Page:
But wait! Games do not need to have a robust level of strategic decision making in order to be good. Many excellent games rely on fantastic tactical-level decisions, where you must constantly read the state of the games and your opponents, and react and respond to both in order to gain an upper hand. Unfortunately I do not see a lot of that with Splendor. The best opportunity for this is with the card-reservation mechanism, where you can take a card into your hand in order to block an opponent’s strategy. I admit that I have seen some particularly clever moves using this, but they seem to occur exclusively in the late game, where in a 3 or 4 player game usually all but 2 players are effectively eliminated from contention.

The tableau of cards to select from. The cards come from three different decks of ascending costs.

Because of this I find 2 players to be the best player count for Splendor. As in nearly all games  that have an aspect of denying potential avenues of play, the potency of said denial decreases as you increase the number of players at the table. More precisely, if you have a move which denies your opponent 5 points while gaining you none, this is a net advantage in favor of you of 5 points in a 2 player game. If there is a third player at the table and this denial play does not affect their strategy at all, you have put yourself at a disadvantage relative to them. The denial move might still be the correct play, but it is fundamentally weaker with the 3rd player present.

Back to the main point, because there are such large number of cards available (12 in total), and because they cycle quite frequently (every time someone purchases a card it is immediately replaced), denial plays only tend to happen towards the end of the game where a player sacrifices their turn to block the game-winning purchase from the leading player, giving everyone a couple more turns to potentially get lucky and stumble into a high-level card that favors their tableau. This is the main avenue of reactive decision making. I have not found the others available in the game particularly interesting or common.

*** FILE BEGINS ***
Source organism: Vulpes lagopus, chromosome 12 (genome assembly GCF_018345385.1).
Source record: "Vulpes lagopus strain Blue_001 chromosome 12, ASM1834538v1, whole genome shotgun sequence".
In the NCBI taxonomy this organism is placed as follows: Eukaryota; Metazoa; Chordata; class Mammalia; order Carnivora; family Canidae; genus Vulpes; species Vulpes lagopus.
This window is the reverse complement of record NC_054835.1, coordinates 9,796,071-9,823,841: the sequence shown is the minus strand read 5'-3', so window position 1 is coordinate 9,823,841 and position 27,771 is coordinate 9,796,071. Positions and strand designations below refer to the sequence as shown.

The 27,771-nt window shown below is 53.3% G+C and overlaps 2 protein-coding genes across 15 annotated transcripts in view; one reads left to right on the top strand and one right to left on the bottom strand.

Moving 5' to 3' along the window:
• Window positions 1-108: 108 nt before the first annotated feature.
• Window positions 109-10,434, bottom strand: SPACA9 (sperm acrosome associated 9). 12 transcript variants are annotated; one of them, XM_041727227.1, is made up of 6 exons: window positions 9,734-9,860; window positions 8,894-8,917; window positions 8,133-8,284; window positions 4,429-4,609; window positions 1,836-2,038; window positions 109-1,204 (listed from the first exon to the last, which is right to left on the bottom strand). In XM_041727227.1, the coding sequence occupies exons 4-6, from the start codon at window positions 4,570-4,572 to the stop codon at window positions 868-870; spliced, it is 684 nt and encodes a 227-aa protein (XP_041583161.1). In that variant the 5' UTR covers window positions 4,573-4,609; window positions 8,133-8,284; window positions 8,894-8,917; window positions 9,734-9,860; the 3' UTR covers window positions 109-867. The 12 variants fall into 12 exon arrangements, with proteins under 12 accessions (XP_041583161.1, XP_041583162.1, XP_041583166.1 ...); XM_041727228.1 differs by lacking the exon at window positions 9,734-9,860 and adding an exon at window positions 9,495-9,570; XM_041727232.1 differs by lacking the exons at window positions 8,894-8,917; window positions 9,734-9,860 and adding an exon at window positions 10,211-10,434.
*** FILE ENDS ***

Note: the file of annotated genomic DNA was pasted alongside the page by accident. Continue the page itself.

The Most Silent Family Game Ever Made

My second primary criticism builds off of the first. Because Splendor does not give a lot of reactive or tactical play, most of your turns are going to be very uninteresting or obvious choices. If you are mostly focusing on tableau building, you will be trying to buy the cheapest cards possible to maximize efficiency. You may skew from that somewhat in order to target a particular noble. If you are aiming towards particular point-scoring cards, you will spend many turns gathering the gems printed on said card in order to purchase it later on. This makes turns extremely short but also rather dull. Once you set your sights on purchasing a particular card or building up a particular tableau you will play through several turns arriving at that goal, and none or few of them will be interesting.

My final criticism is that Splendor just doesn’t have very much tension. To illustrate this, let’s compare it to a very similar game: Ticket to Ride. Both games employ an identical mechanism: on your turn you may purchase something from the general pool available to all players, or you may gain resources to fund purchases, but you can’t do both. Inherently this turn structure should create interesting decisions, because if you build up your pool of resources, you run the risk of someone else buying the card or train route that you want.